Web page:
On our Denmark tour (http://roediger.crazyguyonabike.com), we used the Nomad and rear panniers, as we needed the extra volume.  For our May '05 tour of Belgium, we plan to take only the Nomad.

Without trying to sound like an ad for Burley, our experience with the Nomad has been very positive.

Regards;
Wesley & Karen Roediger


Offline scott.laughlin

Burley vs Bob on road tour
« Reply #6 on: November 12, 2004, 12:11:27 pm »
Hi,

Barb and I owned a BOB, but for the past five years we've pulled a trailer that is available through Bike Friday behind our tandem.  Purching just the wheels and chassis, we modified it to suit our own needs.  The air-chuck, quick-release hitch is convenient, and it will carry up to 100 pounds...if we're up to it.  It, too, tracks behind the bike.  If your pedals will clear, so will the trailer.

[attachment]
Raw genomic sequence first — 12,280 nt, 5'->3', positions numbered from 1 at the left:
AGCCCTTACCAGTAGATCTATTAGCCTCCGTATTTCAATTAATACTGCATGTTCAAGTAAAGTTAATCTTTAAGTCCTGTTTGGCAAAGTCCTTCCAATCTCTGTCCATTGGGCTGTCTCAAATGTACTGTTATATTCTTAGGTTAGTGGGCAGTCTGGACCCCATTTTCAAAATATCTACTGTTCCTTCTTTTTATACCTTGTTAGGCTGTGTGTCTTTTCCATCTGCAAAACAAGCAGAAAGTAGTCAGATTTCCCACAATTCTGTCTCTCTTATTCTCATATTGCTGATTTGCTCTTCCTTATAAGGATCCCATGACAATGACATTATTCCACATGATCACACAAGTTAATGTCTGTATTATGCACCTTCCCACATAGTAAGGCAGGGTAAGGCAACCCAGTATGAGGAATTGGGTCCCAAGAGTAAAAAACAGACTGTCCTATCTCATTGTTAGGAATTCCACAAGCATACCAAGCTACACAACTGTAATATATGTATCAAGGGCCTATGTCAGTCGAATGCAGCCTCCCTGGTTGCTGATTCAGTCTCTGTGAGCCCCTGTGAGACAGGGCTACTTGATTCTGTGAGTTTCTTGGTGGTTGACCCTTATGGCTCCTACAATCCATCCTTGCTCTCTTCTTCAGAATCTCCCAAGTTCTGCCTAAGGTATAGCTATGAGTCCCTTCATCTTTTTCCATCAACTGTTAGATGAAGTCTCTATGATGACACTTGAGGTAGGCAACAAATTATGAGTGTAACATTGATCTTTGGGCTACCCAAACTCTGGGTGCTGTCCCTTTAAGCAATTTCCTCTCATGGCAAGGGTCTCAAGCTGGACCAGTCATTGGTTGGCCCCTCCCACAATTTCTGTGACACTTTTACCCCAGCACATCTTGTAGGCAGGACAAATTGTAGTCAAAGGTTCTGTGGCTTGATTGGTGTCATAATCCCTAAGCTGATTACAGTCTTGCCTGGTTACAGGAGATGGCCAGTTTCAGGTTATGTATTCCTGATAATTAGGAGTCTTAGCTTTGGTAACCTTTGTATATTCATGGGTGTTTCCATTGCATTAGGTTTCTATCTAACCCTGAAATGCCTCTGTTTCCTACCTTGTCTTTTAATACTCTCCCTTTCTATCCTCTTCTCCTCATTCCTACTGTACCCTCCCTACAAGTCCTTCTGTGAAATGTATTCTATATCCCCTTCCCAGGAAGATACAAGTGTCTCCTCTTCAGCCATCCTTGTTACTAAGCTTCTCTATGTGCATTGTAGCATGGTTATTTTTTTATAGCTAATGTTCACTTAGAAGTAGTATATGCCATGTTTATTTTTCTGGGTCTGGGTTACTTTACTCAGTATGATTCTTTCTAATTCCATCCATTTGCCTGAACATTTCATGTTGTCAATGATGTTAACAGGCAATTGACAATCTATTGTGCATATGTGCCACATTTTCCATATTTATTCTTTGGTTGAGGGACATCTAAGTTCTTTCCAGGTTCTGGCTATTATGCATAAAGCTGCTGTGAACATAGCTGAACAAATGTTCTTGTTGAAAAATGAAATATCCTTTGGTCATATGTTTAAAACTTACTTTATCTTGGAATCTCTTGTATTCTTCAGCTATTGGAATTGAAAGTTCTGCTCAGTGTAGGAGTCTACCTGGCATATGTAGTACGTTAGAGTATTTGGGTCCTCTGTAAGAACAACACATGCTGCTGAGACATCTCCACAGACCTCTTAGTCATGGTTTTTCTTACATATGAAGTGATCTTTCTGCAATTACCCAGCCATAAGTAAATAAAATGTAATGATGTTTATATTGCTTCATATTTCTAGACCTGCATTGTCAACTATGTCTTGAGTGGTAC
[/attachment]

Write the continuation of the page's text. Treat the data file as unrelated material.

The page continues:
Best regards,

Scott and Barb Laughlin


Offline JimF

Burley vs Bob on road tour
« Reply #7 on: November 15, 2004, 01:32:46 pm »
FYI I did some force and weight measurements on the rear wheel of the Bob after purchasing. I weigh about 200 pounds. The weight on the rear wheel of my bike (~30 pounds), w/o trailer, is 130 pounds; with, 138. The trailer weighs ~17 pounds. With a 50 pound load in the trailer (total, 67 pounds), the weight on the bike rear wheel was 160 pounds, or a 23% increase vs. the trailer weight load increase of ~400%. I urge a new Bob owner to carefully assess the combined characteristics of the bike-trailer at different loads and, especially, at downhill speeds. I'd expect the same to apply to any significant added load to any bike. Moderation appears to be key.